While bosses were awarded bonuses upwards of £100,000 and profits soared, Royal Mail announced in 2020 that it would cut 2,000 management roles by March 2021, as a result of poor business performance.

Trade union Unite, which represents around 6,000 managers at the company, criticised the cuts following the announcement.

They said: “[It] is a classic example of trying to reposition a business to create a viable long-term future, while feeling under pressure to make short-term cuts that only hinder that transition.”

Royal Mail sources say industrial action will have a long-term impact on the business, which is increasingly focused on parcels rather than letters and therefore competing with different types of companies, often with worse employment practices.

A Royal Mail spokesperson said: "We believe there are no grounds for industrial action. We offered a deal worth up to 5.5% for CWU grade colleagues, the biggest increase we have offered for many years, which was rejected by the CWU.

“We need to reach an agreement on the changes required to ensure Royal Mail can grow and remain competitive in a fast-moving industry, securing jobs for the future and retaining our place as the industry leader on pay and terms and conditions.”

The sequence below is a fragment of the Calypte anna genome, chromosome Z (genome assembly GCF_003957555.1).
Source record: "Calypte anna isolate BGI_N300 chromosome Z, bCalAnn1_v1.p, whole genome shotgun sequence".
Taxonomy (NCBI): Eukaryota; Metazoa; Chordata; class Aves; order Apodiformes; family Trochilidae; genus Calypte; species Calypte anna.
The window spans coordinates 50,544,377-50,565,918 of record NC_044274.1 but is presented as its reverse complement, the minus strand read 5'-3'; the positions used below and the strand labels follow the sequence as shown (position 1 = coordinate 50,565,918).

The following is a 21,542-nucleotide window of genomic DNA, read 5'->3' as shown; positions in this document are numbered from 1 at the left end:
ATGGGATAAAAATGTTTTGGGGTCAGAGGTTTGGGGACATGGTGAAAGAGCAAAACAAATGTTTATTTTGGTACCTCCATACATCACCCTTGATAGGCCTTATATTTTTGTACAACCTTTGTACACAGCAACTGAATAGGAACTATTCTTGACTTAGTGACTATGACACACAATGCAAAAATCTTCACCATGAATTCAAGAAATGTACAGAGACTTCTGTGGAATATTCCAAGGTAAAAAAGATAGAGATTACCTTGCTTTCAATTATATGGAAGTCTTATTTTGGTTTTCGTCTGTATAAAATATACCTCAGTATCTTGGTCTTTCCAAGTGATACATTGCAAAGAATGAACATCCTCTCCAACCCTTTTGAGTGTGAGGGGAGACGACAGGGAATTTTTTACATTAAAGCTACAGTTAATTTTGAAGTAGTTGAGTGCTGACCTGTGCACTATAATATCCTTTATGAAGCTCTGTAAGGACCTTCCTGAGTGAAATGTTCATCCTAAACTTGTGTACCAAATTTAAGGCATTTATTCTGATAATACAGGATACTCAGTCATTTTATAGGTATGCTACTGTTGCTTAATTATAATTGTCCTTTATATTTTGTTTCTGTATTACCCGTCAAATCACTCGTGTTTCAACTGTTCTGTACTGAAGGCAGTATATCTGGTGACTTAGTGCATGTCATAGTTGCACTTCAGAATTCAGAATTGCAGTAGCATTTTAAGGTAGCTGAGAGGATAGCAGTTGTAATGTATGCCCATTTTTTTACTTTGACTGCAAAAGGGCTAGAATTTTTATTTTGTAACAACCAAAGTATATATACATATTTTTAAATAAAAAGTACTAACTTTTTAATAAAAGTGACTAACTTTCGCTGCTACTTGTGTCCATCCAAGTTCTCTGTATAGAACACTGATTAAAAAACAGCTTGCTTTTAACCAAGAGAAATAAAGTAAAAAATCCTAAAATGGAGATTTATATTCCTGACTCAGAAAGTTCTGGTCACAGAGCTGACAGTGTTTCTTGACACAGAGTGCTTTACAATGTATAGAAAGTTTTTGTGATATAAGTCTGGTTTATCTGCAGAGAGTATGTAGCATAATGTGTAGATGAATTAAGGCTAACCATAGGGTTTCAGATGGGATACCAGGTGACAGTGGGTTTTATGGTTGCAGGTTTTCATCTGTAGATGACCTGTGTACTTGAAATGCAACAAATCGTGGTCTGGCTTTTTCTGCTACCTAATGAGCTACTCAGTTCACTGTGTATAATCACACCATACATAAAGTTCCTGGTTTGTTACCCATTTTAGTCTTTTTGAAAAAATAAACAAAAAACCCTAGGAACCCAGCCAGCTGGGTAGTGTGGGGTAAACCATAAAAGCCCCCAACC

Post Offices close in separate strike action

In a separate dispute, Post Offices across Britain closed for one day last month, after workers voted to strike against a “massive” real-terms pay cut.

Strike action took place on 11 July, across 114 Crown Post Office branches.

Workers backed industrial action by 97.3%, after rejecting a pay offer of 3% plus a £500 bonus.

This was the third national strike by Post Office workers in 2022.

Additionally, Post Office managers represented by Unite also voted to take industrial action this month, although this has since been suspended so talks can continue.

More than 2,000 managers were due to strike on 20-22 July over plans to cut 700 jobs and reduce pay, but a new offer put to workers via a ballot resulted in a vote to resume talks.

Unite has warned that “there is more talking to do” and called on Royal Mail to revise its current offer so that the dispute can be fully resolved.